The first exemplary embodiment shown in FIG. 2 effectively solves the technical problems produced with conventional devices. The disadvantages of the clocked end stage are likewise compensated for through combination of a clocked end stage and an end stage with time-continuous output signal. Regulation deviations and harmonics are compensated for by the time-continuous controlling over a large bandwidth.

Likewise, by the circuit depicted in FIG. 2, the two concepts are merged by utilizing the respective advantages. The clocked end stage 1 in this case creates the basic time function of the charge, energy, power, current or voltage at a piezoelectric actuator 2 specified by the signal generator 6. FIG. 2 shows a charge generator 1 as an exemplary embodiment for a clocked end stage. Through a second end stage or a second signal generator, consisting of a branch with a variable voltage source 3 and a capacitor 4, small amounts of charge are taken from or fed to the piezoelectric actuator 2. The variable voltage source 3 is controlled using a control loop sensitive to piezo charge, energy or voltage. Since the requirements for the voltage increase and the currents are small by comparison with a clocked end stage, high limit frequencies of the control loop can be reached. This means that the continuous regulator is able to compensate for harmonics and deviations from the required value over a large bandwidth.

In accordance with a second exemplary embodiment depicted in FIG. 3, a variable voltage source 3 is arranged electrically in parallel to an actuator 2. Actuator 2 and variable voltage source 3 are likewise connected electrically in parallel to a capacitor or to a capacitance 4. A device in accordance with FIG. 3 functions in a comparable manner to the device depicted in FIG. 2, however, by contrast with FIG. 2, the reference potential of the actuator 2 is moved. The capacitance 4 accepts the charge moved from it.

An element 5 in FIGS. 2 and 3 is used to compensate for outside effects which can lead to departures from the range of regulation of the continuous regulator or of the second signal generator. In the simplest case element 5 is an electrical resistor. If the actuator 2 is controlled cyclically, the element 5 can be embodied as a switch which discharges the capacitances 2 and 4 at each zero crossing of the setpoint function. In this case the voltage source 3 is also regulated to zero at zero crossing.

The effective principle according to an embodiment has been verified with the aid of simulations and on the basis of a test setup. The simulation is documented by FIG. 4, FIG. 5 and FIG. 6.

FIG. 4 shows the simulation circuit for a hybrid end stage with a charge generator (pulsed current source) and a continuous (analog) controller, essentially consisting of a fast operational amplifier.

The circuit depicted in FIG. 5, which is provided without a continuous controller, serves as a comparison to FIG. 4. This circuit creates the unregulated voltage-time function V(unregulated) shown in FIG. 6 (see lower timing diagram). The jumps caused by the voltage generator are clearly visible here. The time function of the required value V(reqval), which is a triangular function, is shown in the same diagram.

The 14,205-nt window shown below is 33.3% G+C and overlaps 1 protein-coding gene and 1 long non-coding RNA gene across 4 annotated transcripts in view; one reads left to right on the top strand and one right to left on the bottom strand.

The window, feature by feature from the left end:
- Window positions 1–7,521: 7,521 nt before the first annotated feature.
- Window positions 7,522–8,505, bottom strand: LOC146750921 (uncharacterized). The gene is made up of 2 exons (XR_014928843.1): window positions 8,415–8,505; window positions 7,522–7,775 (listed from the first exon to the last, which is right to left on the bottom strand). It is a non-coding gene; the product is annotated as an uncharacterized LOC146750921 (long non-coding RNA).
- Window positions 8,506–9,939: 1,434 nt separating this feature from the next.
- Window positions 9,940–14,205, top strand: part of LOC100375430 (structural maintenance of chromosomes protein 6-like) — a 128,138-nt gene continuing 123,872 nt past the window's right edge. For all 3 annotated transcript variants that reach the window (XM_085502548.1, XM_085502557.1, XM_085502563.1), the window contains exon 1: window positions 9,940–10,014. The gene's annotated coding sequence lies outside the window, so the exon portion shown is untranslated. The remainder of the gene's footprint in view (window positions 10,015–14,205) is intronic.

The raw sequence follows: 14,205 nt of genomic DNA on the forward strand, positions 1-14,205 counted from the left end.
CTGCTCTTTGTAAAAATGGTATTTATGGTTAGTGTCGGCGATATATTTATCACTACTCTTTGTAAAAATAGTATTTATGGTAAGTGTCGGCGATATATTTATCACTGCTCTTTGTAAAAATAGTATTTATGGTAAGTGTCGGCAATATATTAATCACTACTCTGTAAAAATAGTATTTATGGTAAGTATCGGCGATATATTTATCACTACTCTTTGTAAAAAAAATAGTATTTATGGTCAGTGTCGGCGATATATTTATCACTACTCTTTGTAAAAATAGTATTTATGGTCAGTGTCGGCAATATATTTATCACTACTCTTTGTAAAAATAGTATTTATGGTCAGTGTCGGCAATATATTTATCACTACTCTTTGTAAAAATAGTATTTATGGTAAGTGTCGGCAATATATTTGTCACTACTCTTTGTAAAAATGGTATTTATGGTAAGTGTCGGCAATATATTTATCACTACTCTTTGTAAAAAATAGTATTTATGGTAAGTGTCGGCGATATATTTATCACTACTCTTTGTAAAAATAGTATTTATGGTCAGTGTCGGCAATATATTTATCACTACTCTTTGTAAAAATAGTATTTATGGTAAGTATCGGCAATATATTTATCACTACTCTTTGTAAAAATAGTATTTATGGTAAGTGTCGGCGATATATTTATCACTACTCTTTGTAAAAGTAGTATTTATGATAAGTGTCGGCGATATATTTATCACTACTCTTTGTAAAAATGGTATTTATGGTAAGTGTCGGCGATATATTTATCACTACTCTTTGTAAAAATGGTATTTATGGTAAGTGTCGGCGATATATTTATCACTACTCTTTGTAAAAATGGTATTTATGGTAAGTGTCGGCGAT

By using the regulated circuit according to FIG. 4 the deviations of voltage over the load from the required voltage are effectively reduced. The voltage-time function V (analog regulator) confirms the effect by the small deviations from the required function (see FIG. 6; upper timing diagram).

In practice the jumps created by the clocked end stage are smaller and the final voltages higher. The coupling-in of the continuous regulator (obtaining the actual value) is then undertaken using a voltage divider. The performance under these conditions could also be confirmed on the basis of a test setup.

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Reference
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2Written Opinion of the International Searching Authority (Supplementary Sheet) PCT/EP2005/055341, 3 pages.
Referenced by
Citing PatentFiling datePublication dateApplicantTitle
US8659207 *Nov 24, 2011Feb 25, 2014Htc CorporationElectronic device and adjustment method thereof
US20130134832 *Nov 24, 2011May 30, 2013Htc CorporationElectronic device and adjustment method thereof
Classifications
U.S. Classification310/317, 310/316.01
International ClassificationH01L41/09
Cooperative ClassificationH01L41/042
European ClassificationH01L41/04B
Legal Events
DateCodeEventDescription
Nov 8, 2013FPAYFee payment
Year of fee payment: 4
Jan 11, 2011ASAssignment
Effective date: 20101217
Free format text: ASSIGNMENT OF ASSIGNORS INTEREST;ASSIGNOR:SIEMENS AKTIENGESELLSCHAFT;REEL/FRAME:025616/0047
Owner name: NOLIAC A/S, DENMARK
Jul 13, 2007ASAssignment
Owner name: SIEMENS AKTIENGESELLSCHAFT, GERMANY
Free format text: ASSIGNMENT OF ASSIGNORS INTEREST;ASSIGNORS:BACHMAIER, GEORG;GOTTLIEB, BERNHARD, DR.;KAPPEL, ANDREAS, DR.;AND OTHERS;REEL/FRAME:019553/0339
Effective date: 20070418
Owner name: SIEMENS AKTIENGESELLSCHAFT,GERMANY
Free format text: ASSIGNMENT OF ASSIGNORS INTEREST;ASSIGNORS:BACHMAIER, GEORG;GOTTLIEB, BERNHARD, DR.;KAPPEL, ANDREAS, DR. AND OTHERS;REEL/FRAME:19553/339